Is CW Putting the Broad Back in Broadcast With "Nikita?"

Categories: Broadcast TV

Written By

May 20th, 2010

The CW is trying to send the message that Nikita, which will premiere on Thursdays at 9pm after The Vampire Diaries in the fall, will have a broader appeal than the typical CW show.  CW chief Dawn Ostroff thinks the show will appeal to both men and women.

“Any time you can expand what your target audience is, that’s great,” said Ostroff.

That might sound like a bit of a messaging turnaround, but I'm not sure it is.  Even during the few years the CW has been focusing on the young female demographics, Thursdays have been the home for CW shows targeting men -- Supernatural and Smallville prior to this season and Supernatural this season.

Ostroff notes that though Nikita should appeal to men (hot spy babes in skimpy bikinis, guns, action, etc), that it still tested better with women.   I'm not sure if the "broad appeal" comments for Nikita are pure PR puffery or not.  If the CW is going to do a male targeted show 9pm Thursdays is the good time to do it since even a waning Grey's Anatomy vacuums up a huge portion of women 18-34.    Whether Thursdays at 9pm is a good slot to go for a broader audience is another story.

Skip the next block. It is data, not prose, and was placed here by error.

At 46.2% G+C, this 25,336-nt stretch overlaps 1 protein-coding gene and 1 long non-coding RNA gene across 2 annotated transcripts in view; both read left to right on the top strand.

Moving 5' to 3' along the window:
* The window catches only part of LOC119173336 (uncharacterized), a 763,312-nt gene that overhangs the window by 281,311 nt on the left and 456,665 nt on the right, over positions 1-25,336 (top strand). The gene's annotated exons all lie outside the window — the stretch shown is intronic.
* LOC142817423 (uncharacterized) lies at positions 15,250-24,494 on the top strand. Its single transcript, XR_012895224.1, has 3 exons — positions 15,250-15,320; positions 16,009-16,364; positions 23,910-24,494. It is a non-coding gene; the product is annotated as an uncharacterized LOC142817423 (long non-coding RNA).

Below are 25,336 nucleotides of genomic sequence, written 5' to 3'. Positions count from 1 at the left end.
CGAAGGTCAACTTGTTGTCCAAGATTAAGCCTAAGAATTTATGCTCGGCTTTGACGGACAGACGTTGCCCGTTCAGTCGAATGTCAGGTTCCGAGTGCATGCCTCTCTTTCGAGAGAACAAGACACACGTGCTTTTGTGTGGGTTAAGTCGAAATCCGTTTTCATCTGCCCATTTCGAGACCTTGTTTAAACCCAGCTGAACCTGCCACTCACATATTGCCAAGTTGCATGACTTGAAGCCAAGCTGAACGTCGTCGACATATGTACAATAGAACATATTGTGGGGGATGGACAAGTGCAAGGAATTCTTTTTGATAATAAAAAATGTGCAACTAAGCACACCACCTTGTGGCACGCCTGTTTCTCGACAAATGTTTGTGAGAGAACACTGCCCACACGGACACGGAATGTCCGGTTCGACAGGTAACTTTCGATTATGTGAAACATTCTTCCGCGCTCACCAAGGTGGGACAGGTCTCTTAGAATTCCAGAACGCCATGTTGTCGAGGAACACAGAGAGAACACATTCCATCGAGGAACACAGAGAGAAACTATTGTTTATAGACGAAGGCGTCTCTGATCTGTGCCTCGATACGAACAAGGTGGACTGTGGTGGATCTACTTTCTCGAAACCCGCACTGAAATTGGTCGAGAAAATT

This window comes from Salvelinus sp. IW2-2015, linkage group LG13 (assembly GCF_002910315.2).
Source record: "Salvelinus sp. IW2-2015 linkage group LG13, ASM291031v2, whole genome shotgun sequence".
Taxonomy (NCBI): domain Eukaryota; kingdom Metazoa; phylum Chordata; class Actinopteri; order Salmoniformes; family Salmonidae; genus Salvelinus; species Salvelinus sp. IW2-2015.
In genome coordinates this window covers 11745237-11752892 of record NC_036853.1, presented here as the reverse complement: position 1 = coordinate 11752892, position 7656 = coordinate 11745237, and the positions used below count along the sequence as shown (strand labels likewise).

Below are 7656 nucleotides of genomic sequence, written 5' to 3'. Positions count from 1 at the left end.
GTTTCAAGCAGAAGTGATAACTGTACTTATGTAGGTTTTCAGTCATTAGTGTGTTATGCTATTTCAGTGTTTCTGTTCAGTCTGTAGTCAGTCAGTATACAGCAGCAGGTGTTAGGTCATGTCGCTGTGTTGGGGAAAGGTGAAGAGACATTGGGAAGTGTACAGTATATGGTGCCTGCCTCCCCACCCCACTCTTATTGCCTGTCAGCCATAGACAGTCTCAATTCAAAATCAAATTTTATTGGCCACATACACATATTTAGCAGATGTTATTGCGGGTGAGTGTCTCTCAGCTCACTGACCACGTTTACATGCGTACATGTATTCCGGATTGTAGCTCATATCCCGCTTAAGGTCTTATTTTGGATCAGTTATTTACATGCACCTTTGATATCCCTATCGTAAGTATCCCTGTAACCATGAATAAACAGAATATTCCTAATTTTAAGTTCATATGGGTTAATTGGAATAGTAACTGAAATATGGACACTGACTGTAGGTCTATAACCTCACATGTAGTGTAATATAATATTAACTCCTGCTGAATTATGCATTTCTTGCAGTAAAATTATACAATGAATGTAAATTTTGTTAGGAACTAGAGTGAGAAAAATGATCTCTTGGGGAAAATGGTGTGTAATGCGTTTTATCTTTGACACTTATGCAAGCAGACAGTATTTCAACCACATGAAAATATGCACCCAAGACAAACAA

I don't know if the CW can pull it off, but if it can find as big of a female audience as 90210, and as big a male audience as  Supernatural, it will have a big hit on its hands, at least for the CW.

Those who are rooting for CW to program to a broader audience should probably root for Nikita to succeed.   It's crystal clear that the focus on women 18-34 hasn't worked well so far.  Though I understand it takes time to build a network, it can't be easy for CW's parents to sit back and see new shows from ABC Family, MTV and others absolutely destroying the CW in its target female demographics.

Although the CW loses millions, the party line is that its parents make the money back  via licensing, DVDs, iTunes, etc.  I always hear that 90210 makes a boatload internationally, and while that might have been true in the past, is it in the present?

Until the bitter end, fans of shows like Heroes and Flashforward would link to past articles touting international success, but the more recent U.S. ratings wound up being the better indicator in both cases.  It's hard for me to believe that wouldn't be the case with CW's shows too.

 
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